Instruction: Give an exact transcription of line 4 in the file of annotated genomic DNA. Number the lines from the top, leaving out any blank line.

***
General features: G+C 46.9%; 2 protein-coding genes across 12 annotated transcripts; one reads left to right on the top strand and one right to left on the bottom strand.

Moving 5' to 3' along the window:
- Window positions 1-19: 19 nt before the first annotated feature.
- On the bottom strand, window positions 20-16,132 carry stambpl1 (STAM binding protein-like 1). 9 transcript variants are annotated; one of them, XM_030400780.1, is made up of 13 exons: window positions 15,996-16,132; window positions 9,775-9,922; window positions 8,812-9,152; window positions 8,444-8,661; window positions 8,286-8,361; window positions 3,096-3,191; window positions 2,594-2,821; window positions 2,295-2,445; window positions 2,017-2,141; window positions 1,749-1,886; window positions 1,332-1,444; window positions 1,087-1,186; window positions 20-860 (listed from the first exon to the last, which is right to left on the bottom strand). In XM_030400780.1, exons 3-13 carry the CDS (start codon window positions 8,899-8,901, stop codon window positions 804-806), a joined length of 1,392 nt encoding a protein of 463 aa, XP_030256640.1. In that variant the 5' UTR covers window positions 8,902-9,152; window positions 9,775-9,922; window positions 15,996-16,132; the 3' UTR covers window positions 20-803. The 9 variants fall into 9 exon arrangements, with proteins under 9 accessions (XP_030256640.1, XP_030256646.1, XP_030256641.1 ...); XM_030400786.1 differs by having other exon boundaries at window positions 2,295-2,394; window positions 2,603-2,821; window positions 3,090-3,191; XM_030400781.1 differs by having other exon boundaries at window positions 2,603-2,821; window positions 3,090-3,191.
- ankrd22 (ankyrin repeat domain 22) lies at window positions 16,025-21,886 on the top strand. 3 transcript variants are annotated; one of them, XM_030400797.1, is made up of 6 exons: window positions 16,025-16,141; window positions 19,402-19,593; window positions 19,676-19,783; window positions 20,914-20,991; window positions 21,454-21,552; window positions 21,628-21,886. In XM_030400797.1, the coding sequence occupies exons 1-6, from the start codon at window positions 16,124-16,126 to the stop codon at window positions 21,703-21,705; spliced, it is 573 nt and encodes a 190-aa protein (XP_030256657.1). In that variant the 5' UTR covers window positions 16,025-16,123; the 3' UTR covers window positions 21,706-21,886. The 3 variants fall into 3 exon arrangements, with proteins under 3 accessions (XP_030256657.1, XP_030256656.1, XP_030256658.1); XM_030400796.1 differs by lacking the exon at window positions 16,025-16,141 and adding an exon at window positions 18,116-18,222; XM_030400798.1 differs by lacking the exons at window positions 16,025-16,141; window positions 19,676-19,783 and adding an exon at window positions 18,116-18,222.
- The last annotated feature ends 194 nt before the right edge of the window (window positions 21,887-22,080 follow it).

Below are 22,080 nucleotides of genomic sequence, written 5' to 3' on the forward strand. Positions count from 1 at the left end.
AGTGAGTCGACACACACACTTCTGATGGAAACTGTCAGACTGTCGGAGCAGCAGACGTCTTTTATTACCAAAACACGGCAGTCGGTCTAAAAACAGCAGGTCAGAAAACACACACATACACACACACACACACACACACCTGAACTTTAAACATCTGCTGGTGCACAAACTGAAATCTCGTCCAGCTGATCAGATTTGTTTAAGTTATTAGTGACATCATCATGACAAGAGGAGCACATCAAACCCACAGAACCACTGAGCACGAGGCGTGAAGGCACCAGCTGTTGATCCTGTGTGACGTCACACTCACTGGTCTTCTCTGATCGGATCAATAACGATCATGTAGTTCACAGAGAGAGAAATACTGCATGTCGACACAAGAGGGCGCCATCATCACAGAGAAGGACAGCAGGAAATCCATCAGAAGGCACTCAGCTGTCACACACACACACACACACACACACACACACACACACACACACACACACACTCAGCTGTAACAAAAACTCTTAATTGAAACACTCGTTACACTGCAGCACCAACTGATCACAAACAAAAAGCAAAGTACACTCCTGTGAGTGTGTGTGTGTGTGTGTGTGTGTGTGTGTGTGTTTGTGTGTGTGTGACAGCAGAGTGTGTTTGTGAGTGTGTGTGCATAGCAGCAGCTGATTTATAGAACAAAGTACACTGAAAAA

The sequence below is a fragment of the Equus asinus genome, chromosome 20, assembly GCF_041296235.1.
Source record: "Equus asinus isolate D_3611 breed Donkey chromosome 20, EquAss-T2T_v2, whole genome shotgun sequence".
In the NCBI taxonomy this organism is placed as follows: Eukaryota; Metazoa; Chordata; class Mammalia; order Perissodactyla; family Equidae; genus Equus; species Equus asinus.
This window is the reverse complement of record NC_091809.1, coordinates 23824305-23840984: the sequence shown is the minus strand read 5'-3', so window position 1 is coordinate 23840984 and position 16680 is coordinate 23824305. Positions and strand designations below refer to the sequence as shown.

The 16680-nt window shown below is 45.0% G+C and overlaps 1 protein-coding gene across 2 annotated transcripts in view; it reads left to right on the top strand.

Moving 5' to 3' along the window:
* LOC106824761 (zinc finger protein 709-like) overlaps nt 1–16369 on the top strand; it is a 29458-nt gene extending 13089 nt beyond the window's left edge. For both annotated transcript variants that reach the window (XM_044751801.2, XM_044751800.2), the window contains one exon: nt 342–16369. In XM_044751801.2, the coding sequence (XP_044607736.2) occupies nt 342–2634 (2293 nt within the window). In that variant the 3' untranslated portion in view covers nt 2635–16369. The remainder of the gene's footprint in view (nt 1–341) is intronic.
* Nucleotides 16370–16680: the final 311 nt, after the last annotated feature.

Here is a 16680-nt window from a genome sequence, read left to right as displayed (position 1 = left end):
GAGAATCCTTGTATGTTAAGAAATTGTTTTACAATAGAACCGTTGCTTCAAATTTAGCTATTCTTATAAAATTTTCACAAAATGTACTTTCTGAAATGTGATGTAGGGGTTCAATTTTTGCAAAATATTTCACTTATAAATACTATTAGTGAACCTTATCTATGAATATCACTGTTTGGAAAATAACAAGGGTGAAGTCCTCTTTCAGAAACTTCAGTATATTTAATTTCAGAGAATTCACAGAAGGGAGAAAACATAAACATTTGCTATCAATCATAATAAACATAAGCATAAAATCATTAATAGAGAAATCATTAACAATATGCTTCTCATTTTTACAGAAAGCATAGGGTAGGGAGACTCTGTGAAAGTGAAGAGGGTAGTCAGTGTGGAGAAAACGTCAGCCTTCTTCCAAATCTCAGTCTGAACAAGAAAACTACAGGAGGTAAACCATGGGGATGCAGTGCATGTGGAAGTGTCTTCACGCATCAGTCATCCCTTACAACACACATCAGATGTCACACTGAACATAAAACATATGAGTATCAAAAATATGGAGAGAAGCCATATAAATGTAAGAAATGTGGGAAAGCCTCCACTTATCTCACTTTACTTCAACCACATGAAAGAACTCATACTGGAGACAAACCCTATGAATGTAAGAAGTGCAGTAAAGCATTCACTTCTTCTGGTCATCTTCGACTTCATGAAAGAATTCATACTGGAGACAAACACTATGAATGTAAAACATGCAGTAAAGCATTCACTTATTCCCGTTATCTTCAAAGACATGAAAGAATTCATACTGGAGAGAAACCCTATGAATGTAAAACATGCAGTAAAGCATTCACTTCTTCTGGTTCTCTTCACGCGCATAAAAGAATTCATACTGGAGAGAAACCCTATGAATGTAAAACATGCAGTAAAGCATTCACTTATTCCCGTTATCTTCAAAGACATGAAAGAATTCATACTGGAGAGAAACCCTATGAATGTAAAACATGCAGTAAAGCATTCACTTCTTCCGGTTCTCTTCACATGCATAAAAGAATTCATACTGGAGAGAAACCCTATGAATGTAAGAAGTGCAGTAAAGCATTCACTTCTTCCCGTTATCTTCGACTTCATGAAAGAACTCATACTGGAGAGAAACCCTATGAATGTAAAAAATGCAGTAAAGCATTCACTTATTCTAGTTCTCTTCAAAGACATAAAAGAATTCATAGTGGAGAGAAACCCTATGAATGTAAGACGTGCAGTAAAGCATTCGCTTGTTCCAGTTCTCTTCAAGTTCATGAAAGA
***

- On the bottom strand, window positions 20-16,132 carry stambpl1 (STAM binding protein-like 1). 9 transcript variants are annotated; one of them, XM_030400780.1, is made up of 13 exons: window positions 15,996-16,132; window positions 9,775-9,922; window positions 8,812-9,152; window positions 8,444-8,661; window positions 8,286-8,361; window positions 3,096-3,191; window positions 2,594-2,821; window positions 2,295-2,445; window positions 2,017-2,141; window positions 1,749-1,886; window positions 1,332-1,444; window positions 1,087-1,186; window positions 20-860 (listed from the first exon to the last, which is right to left on the bottom strand). In XM_030400780.1, exons 3-13 carry the CDS (start codon window positions 8,899-8,901, stop codon window positions 804-806), a joined length of 1,392 nt encoding a protein of 463 aa, XP_030256640.1. In that variant the 5' UTR covers window positions 8,902-9,152; window positions 9,775-9,922; window positions 15,996-16,132; the 3' UTR covers window positions 20-803. The 9 variants fall into 9 exon arrangements, with proteins under 9 accessions (XP_030256640.1, XP_030256646.1, XP_030256641.1 ...); XM_030400786.1 differs by having other exon boundaries at window positions 2,295-2,394; window positions 2,603-2,821; window positions 3,090-3,191; XM_030400781.1 differs by having other exon boundaries at window positions 2,603-2,821; window positions 3,090-3,191.